Akilah Hughes: Right. Yeah, not expelling children really does sound good since, you know, they can’t be accounted for on their own in another country. But the capacity to do this right isn’t there yet. Basically, there isn’t enough proper shelter space for kids to be moved to while they wait and so some of them are being put in detention centers which aren’t meant for them. Lawyers who interviewed some of the 9,400 children who’ve arrived alone since February said that some of the young migrants in Texas have reported being left to sleep on gym mats with foil sheets, and some were confined to an overcrowded tent, which is horrific. 9,400, by the way, is about 3x the number of children who were coming this time last year. So the conditions are still absolutely horrific for the so-called greatest country on Earth. I mean, we’re talking about children, like these are little kids.

 

Gideon Resnick: Yeah, it is really awful to hear all the time. So, you know, we heard a little bit from Mayorkas, but what are he and the administration actually doing to address this?

 

Akilah Hughes: Well, again, Mayorkas said he’s not telling people not to come, he’s just telling them to come later. But also, as he pointed out, with the dire nature of these situations these adults and kids are fleeing, that doesn’t feel like a satisfactory solution.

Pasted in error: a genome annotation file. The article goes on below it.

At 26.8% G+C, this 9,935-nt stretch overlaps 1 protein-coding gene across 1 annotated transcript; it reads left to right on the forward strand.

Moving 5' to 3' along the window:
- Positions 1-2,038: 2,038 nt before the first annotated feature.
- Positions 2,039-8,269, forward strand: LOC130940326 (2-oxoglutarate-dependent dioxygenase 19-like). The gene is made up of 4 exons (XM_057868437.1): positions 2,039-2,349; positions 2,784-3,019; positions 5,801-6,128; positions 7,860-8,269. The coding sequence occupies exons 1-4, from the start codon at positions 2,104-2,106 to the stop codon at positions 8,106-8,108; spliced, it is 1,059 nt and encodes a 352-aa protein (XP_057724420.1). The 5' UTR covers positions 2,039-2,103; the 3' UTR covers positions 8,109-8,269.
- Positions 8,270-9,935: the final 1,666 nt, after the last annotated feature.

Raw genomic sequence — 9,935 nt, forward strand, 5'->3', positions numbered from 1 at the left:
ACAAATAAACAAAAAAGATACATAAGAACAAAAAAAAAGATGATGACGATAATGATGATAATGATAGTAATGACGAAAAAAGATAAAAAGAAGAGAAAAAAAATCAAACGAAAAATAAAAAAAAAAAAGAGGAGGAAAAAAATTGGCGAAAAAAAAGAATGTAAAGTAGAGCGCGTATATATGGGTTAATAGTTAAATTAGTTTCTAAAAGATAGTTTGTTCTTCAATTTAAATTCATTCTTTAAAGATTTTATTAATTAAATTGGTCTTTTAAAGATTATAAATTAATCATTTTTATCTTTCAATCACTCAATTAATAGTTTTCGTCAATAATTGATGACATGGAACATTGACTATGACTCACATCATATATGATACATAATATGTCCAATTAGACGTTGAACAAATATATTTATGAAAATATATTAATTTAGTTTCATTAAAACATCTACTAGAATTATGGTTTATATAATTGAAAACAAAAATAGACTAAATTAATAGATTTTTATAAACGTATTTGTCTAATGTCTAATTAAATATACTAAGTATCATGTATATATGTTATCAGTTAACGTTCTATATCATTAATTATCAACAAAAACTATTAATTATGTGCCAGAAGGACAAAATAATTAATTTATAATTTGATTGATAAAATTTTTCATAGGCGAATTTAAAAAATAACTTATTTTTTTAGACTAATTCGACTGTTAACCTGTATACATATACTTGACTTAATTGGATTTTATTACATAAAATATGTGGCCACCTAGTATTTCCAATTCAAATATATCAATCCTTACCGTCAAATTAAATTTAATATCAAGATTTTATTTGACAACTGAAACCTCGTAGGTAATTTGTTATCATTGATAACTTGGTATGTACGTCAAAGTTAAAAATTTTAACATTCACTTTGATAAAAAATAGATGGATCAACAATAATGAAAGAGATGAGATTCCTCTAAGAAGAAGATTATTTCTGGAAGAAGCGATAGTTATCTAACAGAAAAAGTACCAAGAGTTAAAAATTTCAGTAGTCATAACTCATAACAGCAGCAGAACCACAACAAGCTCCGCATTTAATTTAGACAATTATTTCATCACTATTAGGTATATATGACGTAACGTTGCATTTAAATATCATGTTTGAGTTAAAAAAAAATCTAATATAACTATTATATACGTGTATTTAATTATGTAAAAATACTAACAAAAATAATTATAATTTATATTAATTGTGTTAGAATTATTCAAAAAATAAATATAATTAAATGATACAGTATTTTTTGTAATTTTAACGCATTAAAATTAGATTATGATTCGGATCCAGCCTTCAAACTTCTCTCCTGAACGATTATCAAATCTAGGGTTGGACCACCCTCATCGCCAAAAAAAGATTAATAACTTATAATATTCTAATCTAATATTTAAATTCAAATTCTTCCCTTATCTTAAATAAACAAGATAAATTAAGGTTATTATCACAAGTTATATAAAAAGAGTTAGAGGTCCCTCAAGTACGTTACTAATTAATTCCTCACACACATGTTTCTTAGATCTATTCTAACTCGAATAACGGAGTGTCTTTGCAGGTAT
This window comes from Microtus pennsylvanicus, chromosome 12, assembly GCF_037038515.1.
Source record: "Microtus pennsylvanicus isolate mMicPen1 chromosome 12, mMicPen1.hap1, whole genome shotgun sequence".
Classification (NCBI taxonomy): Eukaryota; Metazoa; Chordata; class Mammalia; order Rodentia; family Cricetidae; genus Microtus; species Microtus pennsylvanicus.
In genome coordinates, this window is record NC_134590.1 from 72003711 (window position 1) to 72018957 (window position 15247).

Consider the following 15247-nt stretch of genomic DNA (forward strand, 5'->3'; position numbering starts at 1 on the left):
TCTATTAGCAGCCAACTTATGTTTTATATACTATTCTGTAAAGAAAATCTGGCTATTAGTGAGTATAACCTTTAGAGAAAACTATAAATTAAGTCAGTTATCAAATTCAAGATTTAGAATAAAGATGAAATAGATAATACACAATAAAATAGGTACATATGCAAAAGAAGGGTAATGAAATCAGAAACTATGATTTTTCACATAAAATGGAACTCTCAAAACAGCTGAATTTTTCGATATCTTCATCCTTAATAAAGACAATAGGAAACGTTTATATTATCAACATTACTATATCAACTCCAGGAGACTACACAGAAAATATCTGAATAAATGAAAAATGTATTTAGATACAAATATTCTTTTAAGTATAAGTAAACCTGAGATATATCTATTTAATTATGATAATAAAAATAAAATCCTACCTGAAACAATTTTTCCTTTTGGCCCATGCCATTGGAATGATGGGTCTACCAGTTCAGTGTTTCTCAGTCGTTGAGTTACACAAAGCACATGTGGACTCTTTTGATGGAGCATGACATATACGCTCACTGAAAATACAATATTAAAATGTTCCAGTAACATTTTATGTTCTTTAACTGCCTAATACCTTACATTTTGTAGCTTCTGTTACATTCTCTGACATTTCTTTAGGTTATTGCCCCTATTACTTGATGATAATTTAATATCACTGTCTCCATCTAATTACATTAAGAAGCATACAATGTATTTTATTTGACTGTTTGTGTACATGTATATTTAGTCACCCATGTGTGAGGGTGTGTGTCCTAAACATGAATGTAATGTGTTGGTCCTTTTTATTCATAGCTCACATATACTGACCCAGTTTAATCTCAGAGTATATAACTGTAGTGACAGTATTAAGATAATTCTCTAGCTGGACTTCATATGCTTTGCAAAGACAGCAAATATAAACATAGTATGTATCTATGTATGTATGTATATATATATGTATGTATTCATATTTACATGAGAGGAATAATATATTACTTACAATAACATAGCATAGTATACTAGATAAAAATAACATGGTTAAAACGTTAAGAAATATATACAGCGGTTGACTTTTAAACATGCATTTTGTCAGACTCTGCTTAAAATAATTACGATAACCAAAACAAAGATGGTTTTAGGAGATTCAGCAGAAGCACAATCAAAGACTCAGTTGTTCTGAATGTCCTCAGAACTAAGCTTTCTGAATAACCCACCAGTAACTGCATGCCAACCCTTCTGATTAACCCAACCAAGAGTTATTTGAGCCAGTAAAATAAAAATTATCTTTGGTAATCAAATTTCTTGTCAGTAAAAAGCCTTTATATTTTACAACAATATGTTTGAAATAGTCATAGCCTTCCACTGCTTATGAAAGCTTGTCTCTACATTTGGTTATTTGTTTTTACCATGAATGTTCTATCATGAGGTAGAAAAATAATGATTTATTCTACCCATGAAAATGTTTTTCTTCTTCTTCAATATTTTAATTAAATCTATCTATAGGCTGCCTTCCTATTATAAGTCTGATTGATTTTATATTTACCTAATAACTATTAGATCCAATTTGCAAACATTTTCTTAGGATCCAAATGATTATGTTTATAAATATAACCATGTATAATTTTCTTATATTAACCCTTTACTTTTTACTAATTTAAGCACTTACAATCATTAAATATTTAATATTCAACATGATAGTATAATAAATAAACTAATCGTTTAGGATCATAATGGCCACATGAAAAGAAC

Gideon Resnick: Right.

 

Akilah Hughes: In the meantime, the Biden administration is trying to solve this in a short term sense by opening up more shelter space for kids. Two DHS officials told The New York Times on Monday that the administration is planning to open a shelter for thousands of teenage boys at a convention center in downtown Dallas. FEMA has also been enlisted to help. But advocates like the ACLU are calling on the admin to limit detentions and quickly establish a more humane asylum system. And this is only one of the immigration issues facing the administration right now. There’s also codifying DACA, creating a secure pathway to citizenship for the people who are already here, and the backlash to ICE arrests, and calls to dissolve it all together.

 

Gideon Resnick: Just a few small things to tackle. This is what happens, though, when the immigration system is broken and legislation to fix it is pushed off. But on that tip, there is some budding legislation potentially making its way in Congress.

 

Akilah Hughes: Yeah. So Democrats are preparing to push legislation through the House this week that would create a pathway to citizenship for millions of undocumented immigrants, while all of this is unfolding at the border. This legislation isn’t the grander piece of Biden’s immigration agenda that would legalize some 11 million unauthorized immigrants, but it is making citizenship easier for Dreamers, farmworkers and others who’ve been granted temporary protected status for humanitarian reasons. The narrower bill seemed to reflect that even within the Democratic caucus, there isn’t full consensus on more comprehensive fixes. Notably, Republicans like Senator Lindsey Graham denounce making any of these immigrants citizens until there’s no longer an influx at the border because he thinks it will encourage more people to come. So these bills are likely to run up against Republicans and the filibuster in the Senate—which, by the way, on the filibuster, Joe Biden told ABC he finally supports reforming it in some way. Do it, man. Tired of waiting. It’s like every bill that comes up, we’re like: is he going to support it? Anyway. We’re going to have more on all of this tomorrow. But that’s a quick sense of what’s happening. All right. So let’s talk now about the ongoing pandemic and vaccines.